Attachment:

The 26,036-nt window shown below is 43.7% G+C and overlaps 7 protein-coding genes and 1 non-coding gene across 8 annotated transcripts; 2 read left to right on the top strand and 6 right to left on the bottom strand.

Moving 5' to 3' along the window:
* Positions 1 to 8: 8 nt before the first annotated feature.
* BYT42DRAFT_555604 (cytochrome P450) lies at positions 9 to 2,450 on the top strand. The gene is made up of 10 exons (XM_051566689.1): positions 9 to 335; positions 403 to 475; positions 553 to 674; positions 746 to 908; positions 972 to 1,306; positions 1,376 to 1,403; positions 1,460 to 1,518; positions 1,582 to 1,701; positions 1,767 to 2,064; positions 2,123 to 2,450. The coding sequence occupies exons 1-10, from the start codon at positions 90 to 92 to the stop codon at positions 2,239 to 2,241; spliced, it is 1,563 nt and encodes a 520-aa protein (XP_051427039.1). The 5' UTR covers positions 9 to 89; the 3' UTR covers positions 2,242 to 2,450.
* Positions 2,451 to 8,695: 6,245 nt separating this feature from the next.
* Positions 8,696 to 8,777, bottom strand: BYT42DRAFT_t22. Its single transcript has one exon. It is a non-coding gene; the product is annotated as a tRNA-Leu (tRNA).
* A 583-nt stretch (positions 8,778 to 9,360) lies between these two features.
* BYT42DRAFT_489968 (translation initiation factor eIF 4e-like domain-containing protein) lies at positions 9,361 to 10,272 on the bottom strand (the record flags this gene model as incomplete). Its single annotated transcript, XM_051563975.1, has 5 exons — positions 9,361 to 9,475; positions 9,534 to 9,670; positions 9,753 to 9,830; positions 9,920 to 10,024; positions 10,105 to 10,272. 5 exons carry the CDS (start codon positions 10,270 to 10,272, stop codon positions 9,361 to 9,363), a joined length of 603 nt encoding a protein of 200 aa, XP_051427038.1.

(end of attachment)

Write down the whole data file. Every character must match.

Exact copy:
The 26,036-nt window shown below is 43.7% G+C and overlaps 7 protein-coding genes and 1 non-coding gene across 8 annotated transcripts; 2 read left to right on the top strand and 6 right to left on the bottom strand.

Moving 5' to 3' along the window:
* Positions 1 to 8: 8 nt before the first annotated feature.
* BYT42DRAFT_555604 (cytochrome P450) lies at positions 9 to 2,450 on the top strand. The gene is made up of 10 exons (XM_051566689.1): positions 9 to 335; positions 403 to 475; positions 553 to 674; positions 746 to 908; positions 972 to 1,306; positions 1,376 to 1,403; positions 1,460 to 1,518; positions 1,582 to 1,701; positions 1,767 to 2,064; positions 2,123 to 2,450. The coding sequence occupies exons 1-10, from the start codon at positions 90 to 92 to the stop codon at positions 2,239 to 2,241; spliced, it is 1,563 nt and encodes a 520-aa protein (XP_051427039.1). The 5' UTR covers positions 9 to 89; the 3' UTR covers positions 2,242 to 2,450.
* Positions 2,451 to 8,695: 6,245 nt separating this feature from the next.
* Positions 8,696 to 8,777, bottom strand: BYT42DRAFT_t22. Its single transcript has one exon. It is a non-coding gene; the product is annotated as a tRNA-Leu (tRNA).
* A 583-nt stretch (positions 8,778 to 9,360) lies between these two features.
* BYT42DRAFT_489968 (translation initiation factor eIF 4e-like domain-containing protein) lies at positions 9,361 to 10,272 on the bottom strand (the record flags this gene model as incomplete). Its single annotated transcript, XM_051563975.1, has 5 exons — positions 9,361 to 9,475; positions 9,534 to 9,670; positions 9,753 to 9,830; positions 9,920 to 10,024; positions 10,105 to 10,272. 5 exons carry the CDS (start codon positions 10,270 to 10,272, stop codon positions 9,361 to 9,363), a joined length of 603 nt encoding a protein of 200 aa, XP_051427038.1.